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Peter Schmid and William Harcourt-Smith / Wits University
Peter Schmid and William Harcourt-Smith / Wits University

Homo Naledi's Bones Were Made For Walking … and Climbing

Peter Schmid and William Harcourt-Smith / Wits University
Peter Schmid and William Harcourt-Smith / Wits University

Its bones were made for walking—and for climbing, and possibly for tool making. That’s the latest insight to emerge from the ongoing analysis of Homo Naledi, our newest human relative, discovered in 2013 in the deep, nearly inaccessible Rising Star cave system in South Africa’s Cradle of Humankind. A pair of papers recently published in Nature Communications—one on the creature’s foot, and the other on the hand—paint a more detailed picture of these small-brained creatures.  

In the foot study, a team of researchers led by William Harcourt-Smith, a paleoanthropologist at Lehman College and a resident research assistant at the American Museum of Natural History, analyzed 107 bones from the foot of H. Naledi, including one nearly complete adult foot.

“The key finding is that this is a foot that is really, really human-like in most respects,” Harcourt-Smith told mental_floss. “However, in such a human-like foot, we did also find a couple of features that aren’t so human-like.”

He points to the creature’s slightly curved bones in its toes—a more primitive feature that may have been used to climb trees. It also seems to have had an arch that was quite low, which may have affected how it could have walked long distances on two legs, Harcourt-Smith says: “That in itself is quite interesting, because it points to how these animals were experimenting with walking upright. And, of course, bipedalism defines us as being human.”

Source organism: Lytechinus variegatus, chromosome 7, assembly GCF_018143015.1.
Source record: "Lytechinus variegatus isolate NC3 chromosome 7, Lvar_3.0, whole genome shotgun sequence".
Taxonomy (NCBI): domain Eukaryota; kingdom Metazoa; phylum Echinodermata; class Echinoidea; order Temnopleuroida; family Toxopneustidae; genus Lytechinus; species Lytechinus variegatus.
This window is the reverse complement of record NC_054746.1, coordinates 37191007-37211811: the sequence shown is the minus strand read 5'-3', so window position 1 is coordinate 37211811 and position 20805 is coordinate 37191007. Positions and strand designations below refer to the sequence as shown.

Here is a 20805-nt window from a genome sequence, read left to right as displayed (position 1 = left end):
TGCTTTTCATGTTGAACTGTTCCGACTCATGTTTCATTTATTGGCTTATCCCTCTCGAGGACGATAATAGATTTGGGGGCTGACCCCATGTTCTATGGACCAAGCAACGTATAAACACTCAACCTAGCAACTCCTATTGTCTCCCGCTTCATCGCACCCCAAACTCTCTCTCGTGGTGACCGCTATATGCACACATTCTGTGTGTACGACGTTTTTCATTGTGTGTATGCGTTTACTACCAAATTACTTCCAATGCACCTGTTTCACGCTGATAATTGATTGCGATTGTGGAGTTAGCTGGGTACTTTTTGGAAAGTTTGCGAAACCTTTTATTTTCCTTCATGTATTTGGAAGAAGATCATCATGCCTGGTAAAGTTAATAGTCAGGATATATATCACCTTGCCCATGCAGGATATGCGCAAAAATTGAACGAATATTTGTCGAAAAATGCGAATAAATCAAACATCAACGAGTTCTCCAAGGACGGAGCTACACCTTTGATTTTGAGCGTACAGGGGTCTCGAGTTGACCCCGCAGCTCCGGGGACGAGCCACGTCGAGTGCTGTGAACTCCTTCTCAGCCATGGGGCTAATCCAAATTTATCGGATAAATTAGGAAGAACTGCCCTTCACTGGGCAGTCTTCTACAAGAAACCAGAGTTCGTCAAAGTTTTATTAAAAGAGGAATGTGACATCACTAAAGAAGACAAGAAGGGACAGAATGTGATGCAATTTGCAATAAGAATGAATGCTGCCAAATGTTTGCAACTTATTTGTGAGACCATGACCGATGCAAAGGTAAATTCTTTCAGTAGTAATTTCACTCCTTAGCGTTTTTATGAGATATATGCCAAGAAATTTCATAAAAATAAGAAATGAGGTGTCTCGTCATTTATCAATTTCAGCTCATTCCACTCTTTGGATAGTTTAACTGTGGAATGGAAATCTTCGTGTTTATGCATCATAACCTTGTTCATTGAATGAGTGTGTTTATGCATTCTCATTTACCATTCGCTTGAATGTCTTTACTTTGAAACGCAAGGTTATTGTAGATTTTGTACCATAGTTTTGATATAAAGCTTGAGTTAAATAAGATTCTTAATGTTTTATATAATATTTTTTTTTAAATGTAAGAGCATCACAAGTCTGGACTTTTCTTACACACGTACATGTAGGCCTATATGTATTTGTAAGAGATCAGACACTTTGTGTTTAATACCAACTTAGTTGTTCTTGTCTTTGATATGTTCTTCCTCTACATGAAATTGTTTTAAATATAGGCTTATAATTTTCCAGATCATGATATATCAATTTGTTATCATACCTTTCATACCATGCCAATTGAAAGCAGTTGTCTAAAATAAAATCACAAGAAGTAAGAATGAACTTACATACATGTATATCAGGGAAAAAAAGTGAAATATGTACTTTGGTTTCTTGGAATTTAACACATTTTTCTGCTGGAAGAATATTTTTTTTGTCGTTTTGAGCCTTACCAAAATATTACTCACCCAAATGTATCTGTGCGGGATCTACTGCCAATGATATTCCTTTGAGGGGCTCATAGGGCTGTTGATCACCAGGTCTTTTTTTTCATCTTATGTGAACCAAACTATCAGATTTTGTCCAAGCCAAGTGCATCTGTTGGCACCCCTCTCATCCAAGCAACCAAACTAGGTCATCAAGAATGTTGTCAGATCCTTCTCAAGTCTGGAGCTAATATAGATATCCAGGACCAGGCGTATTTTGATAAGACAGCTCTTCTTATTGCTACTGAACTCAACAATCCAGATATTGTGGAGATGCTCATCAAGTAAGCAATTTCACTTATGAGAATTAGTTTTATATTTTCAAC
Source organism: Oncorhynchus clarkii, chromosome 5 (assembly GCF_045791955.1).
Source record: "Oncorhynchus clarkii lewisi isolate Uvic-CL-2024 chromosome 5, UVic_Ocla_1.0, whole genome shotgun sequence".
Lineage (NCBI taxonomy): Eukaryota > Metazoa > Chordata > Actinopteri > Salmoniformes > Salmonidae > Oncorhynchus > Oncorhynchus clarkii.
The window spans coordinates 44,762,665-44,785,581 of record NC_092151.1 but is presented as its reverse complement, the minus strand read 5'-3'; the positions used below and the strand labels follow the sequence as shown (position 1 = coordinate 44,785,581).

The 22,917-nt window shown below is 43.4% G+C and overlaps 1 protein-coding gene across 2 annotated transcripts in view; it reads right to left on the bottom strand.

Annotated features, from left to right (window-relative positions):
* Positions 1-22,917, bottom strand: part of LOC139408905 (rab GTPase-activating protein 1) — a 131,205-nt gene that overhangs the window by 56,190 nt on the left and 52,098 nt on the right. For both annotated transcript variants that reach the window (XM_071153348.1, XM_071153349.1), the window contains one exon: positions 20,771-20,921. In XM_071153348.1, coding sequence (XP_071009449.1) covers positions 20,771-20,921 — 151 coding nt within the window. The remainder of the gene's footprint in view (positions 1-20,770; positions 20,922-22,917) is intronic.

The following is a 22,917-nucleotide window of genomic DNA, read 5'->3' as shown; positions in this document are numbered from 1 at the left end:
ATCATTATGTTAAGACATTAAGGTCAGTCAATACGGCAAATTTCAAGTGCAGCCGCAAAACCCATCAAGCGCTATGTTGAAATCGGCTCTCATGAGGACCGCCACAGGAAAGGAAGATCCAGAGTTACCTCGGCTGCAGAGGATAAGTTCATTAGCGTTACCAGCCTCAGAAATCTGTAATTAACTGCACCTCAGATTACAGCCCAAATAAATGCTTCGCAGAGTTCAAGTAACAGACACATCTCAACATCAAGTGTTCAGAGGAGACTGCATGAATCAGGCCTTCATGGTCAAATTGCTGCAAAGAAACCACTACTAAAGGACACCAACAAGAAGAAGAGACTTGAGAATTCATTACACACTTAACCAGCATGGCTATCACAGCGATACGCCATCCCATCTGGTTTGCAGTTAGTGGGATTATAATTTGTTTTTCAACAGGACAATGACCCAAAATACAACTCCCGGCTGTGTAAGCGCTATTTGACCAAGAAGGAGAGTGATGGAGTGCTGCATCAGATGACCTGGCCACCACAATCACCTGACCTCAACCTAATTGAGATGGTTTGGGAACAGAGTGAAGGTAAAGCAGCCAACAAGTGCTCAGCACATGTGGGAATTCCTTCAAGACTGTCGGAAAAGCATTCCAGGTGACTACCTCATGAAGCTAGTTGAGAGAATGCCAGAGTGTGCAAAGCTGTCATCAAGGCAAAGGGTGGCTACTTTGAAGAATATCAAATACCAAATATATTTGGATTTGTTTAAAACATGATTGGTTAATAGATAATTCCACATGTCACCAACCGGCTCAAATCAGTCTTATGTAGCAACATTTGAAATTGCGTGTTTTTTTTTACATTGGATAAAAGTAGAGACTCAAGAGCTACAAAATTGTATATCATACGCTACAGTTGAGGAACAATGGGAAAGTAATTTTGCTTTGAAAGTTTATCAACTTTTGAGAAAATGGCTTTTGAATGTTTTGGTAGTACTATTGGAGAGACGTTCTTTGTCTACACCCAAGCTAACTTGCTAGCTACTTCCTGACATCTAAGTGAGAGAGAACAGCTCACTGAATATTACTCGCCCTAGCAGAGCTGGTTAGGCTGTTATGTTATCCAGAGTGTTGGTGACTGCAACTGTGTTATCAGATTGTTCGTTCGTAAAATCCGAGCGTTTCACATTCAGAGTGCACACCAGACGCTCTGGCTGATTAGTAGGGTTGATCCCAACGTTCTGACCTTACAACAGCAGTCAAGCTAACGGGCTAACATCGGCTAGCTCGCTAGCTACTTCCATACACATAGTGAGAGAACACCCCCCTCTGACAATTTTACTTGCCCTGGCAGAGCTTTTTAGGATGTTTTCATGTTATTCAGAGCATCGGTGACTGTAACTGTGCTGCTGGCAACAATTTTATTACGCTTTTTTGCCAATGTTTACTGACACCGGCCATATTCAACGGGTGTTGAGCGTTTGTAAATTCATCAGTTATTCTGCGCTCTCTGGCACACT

A digital reconstruction of the H. Naledi foot. (a) Dorsal view. (b) Distal view of the cuneiforms and cuboid showing transverse arch reconstruction. (c) Medial view showing the moderate longitudinal arch. Image credit: Harcourt-Smith et al. in Nature Communications

In the hand study, a team lead by paleoanthropologist Tracy Kivell, of the University of Kent’s Skeletal Biology Research Centre, studied the near-complete hand (it’s missing one wrist bone known as a pisiform) of H. Naledi that was found with the bones still partially connected—an extraordinarily rare find. Some 150 hand bones were unearthed in the cave in all.

The 26 bones show a mix of characteristics that have never been seen before in any other hominin species, they say. The wrist bones have adaptive features that would’ve helped H. Naledi use tools (though none have been discovered) that are consistently found only in modern humans and Neanderthals. On the other hand, the finger bones are curved more than most australopiths—bipedal hominids like the 3.3-million-year-old Lucy—and very different from the straight fingers of humans and Neanderthals, which indicates the creature spent a good amount of time climbing.

The H. Naledi bones have yet to be dated, which means we don't know where they fit in among our hominid relatives. "Depending on how old (geologically) the H. naledi remains turn out to be, there will be important implications for interpreting the South African archaeological record, who made the various stone tools that have been found, and what anatomical adaptations were necessary to craft these implements," Kivell said in a statement sent to mental_floss.  

The hand of H. Naledi. (a) Palmar (left) and dorsal (right) views of the right hand bones, (b) found in situ in semi-articulation with the palm up and fingers flexed. The palmar surface of the metacarpals (Mc) and dorsal surface of the intermediate phalanges (IP) can be seen. Image credit: Kivell et al. in Nature Communications